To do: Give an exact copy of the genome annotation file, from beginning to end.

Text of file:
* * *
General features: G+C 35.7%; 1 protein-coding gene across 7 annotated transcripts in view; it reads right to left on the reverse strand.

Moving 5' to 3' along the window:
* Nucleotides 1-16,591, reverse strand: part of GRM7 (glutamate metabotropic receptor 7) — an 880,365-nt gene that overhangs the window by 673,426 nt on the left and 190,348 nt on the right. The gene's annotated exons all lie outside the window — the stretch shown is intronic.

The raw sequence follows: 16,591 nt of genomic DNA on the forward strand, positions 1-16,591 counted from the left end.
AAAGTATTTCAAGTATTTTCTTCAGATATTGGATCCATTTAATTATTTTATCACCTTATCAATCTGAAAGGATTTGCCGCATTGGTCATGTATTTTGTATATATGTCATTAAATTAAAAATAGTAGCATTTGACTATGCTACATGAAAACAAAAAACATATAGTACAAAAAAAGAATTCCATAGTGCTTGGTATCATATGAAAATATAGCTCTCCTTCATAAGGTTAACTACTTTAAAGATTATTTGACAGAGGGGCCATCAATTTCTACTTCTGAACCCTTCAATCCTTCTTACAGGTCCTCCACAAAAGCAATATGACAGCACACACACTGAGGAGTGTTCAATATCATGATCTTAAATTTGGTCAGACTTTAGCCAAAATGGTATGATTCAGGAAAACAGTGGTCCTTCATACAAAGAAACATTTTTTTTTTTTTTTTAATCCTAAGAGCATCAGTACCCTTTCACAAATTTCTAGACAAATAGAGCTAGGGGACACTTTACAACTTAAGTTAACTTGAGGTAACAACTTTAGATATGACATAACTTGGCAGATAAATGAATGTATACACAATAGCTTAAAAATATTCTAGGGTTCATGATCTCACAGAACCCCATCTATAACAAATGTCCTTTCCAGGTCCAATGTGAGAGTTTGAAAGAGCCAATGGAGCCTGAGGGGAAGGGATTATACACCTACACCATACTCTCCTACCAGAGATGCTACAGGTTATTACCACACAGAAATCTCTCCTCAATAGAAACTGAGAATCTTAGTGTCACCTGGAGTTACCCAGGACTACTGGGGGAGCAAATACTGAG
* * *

General features: G+C 35.7%; 1 protein-coding gene across 7 annotated transcripts in view; it reads right to left on the reverse strand.

Moving 5' to 3' along the window:
* Nucleotides 1-16,591, reverse strand: part of GRM7 (glutamate metabotropic receptor 7) — an 880,365-nt gene that overhangs the window by 673,426 nt on the left and 190,348 nt on the right. The gene's annotated exons all lie outside the window — the stretch shown is intronic.

The raw sequence follows: 16,591 nt of genomic DNA on the forward strand, positions 1-16,591 counted from the left end.
AAAGTATTTCAAGTATTTTCTTCAGATATTGGATCCATTTAATTATTTTATCACCTTATCAATCTGAAAGGATTTGCCGCATTGGTCATGTATTTTGTATATATGTCATTAAATTAAAAATAGTAGCATTTGACTATGCTACATGAAAACAAAAAACATATAGTACAAAAAAAGAATTCCATAGTGCTTGGTATCATATGAAAATATAGCTCTCCTTCATAAGGTTAACTACTTTAAAGATTATTTGACAGAGGGGCCATCAATTTCTACTTCTGAACCCTTCAATCCTTCTTACAGGTCCTCCACAAAAGCAATATGACAGCACACACACTGAGGAGTGTTCAATATCATGATCTTAAATTTGGTCAGACTTTAGCCAAAATGGTATGATTCAGGAAAACAGTGGTCCTTCATACAAAGAAACATTTTTTTTTTTTTTTTAATCCTAAGAGCATCAGTACCCTTTCACAAATTTCTAGACAAATAGAGCTAGGGGACACTTTACAACTTAAGTTAACTTGAGGTAACAACTTTAGATATGACATAACTTGGCAGATAAATGAATGTATACACAATAGCTTAAAAATATTCTAGGGTTCATGATCTCACAGAACCCCATCTATAACAAATGTCCTTTCCAGGTCCAATGTGAGAGTTTGAAAGAGCCAATGGAGCCTGAGGGGAAGGGATTATACACCTACACCATACTCTCCTACCAGAGATGCTACAGGTTATTACCACACAGAAATCTCTCCTCAATAGAAACTGAGAATCTTAGTGTCACCTGGAGTTACCCAGGACTACTGGGGGAGCAAATACTGAG